‘Every state’, said Hegel, ‘is sovereign and autonomous against its neighbours’. But, he continued, ‘A state is as little an actual individual without relations to other states as an individual is actually a person without rapport with other persons’. What makes a state a state, therefore, is its relations with other states, which in turn means that what makes a state is its recognition as a state by other states. ‘When wars and disputes arise,’ Hegel concluded, ‘the trait which gives them a significance for world history is that they are struggles for recognition’.
One can view the history of Russian foreign policy as one long struggle for recognition, driven by the desire of Russian rulers to be recognized as an equal by their European ‘partners’ (or during the Cold War by the United States). Tsars, General Secretaries, and Presidents have longed for this recognition from the West, have yearned to be accepted as an equal by it, only to find themselves rejected time after time. As long as this struggle for recognition continues, conflicts between East and West will continue also.
There are only two ways out of this situation: either the West finally recognizes Russia as an equal, or Russia stops looking for recognition from the West. To be quite honest, the first isn’t likely, at least not in my lifetime. So what about the second?
Much has been written about Russia’s ‘pivot to Asia’. Rebuffed by Western institutions, suffering from economic sanctions, and observing the shifting balance of global economic power to Asia (most notably to China), the Russian state has in recent years begun to shift its attention eastwards, expanding its economic and military ties both to China and to other Asian states.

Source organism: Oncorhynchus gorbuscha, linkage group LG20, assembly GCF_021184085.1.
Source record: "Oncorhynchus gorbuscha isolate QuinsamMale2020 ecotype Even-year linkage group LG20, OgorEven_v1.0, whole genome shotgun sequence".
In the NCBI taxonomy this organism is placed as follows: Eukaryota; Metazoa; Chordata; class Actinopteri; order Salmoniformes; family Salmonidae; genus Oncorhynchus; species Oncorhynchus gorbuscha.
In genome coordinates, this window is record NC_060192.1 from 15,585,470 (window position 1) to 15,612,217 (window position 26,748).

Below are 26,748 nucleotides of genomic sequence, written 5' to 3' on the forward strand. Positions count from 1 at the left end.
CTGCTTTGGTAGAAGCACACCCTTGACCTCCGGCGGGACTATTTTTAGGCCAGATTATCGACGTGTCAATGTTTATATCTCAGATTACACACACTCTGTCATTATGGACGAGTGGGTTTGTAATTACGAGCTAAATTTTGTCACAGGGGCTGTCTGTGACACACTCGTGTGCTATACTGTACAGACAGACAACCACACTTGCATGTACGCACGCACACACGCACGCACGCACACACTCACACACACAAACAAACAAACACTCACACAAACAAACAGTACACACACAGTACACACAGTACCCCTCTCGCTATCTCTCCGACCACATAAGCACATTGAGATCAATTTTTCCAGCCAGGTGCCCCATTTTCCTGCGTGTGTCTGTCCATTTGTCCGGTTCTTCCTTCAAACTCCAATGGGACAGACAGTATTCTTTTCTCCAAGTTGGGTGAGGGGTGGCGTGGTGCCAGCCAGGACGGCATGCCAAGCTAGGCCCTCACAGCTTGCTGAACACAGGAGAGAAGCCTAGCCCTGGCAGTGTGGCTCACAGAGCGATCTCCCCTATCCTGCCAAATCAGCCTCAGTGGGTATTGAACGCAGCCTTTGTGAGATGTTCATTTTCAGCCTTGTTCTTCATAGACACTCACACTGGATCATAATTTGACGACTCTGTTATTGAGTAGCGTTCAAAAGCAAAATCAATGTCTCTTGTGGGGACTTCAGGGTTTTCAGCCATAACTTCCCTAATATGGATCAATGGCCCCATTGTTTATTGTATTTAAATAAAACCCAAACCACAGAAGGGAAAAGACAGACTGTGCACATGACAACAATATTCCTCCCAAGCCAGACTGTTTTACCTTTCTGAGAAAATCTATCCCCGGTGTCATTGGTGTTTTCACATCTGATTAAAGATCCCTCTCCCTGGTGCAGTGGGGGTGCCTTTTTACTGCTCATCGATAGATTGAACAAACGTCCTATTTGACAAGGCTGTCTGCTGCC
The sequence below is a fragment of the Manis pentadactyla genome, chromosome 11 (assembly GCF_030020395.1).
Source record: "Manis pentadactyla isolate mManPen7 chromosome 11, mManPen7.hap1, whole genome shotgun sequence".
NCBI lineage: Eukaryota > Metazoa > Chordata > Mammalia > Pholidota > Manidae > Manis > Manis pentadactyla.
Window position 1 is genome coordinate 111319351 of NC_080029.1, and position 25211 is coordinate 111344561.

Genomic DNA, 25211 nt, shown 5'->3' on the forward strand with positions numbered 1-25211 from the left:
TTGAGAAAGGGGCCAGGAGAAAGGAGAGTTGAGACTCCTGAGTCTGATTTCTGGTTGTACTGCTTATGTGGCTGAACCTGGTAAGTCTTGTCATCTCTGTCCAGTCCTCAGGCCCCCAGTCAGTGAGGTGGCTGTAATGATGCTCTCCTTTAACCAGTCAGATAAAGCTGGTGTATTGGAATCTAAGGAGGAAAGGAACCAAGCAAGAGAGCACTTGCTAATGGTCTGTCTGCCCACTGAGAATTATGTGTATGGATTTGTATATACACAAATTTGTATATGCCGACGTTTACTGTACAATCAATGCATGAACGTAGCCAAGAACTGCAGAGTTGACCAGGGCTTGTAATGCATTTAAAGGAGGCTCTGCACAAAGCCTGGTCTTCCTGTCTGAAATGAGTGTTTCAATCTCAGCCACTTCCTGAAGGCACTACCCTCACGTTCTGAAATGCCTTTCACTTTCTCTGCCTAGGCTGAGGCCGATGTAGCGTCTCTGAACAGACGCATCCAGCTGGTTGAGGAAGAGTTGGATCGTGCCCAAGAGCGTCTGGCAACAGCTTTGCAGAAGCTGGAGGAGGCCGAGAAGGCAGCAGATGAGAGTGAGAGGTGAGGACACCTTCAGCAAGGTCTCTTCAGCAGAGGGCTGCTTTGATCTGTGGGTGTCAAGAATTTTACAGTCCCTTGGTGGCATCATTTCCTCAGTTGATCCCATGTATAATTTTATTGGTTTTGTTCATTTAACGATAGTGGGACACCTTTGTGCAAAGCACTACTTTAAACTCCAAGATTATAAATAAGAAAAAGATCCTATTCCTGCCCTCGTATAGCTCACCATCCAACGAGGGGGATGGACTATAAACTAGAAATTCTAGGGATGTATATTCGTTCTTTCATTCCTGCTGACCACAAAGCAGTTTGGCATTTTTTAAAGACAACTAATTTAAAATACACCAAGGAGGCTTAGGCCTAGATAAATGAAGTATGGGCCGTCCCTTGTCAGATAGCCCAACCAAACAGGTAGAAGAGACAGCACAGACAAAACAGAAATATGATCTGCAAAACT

In this context, Vladimir Putin’s comments to the Valdai Club this week about a possible military alliance with China are bound to excite interest. Asked about the possibility of such an alliance, Putin remarked that, ‘we don’t need it, but, theoretically it’s possible to imagine it.’ Putin pointed to recent joint Russian-Chinese military exercises as evidence of the two countries’ growing cooperation, and noted that Russia has provided China with modern technology to enhance its military power. Speaking of a possible alliance, Putin concluded that, ‘Time will show how it will develop’, adding that, ‘we won’t exclude it.’
The pivot to Asia is an inevitable product not only of the rise of China but also of the fact that Europe is governed by international institutions established during the Cold War, most notably the European Union and NATO. These are by their very natures incapable of including the Russian Federation. Russia can push and push as much as it likes, but the aspiration for a Europe ‘from Lisbon to Vladivostok’ is not going to come about.
There is, it seems, a growing realization in Russia that this is the case. In essence, it is increasingly understood that the struggle for recognition with the West is pointless, as the West is incapable of providing the recognition that Russia desires.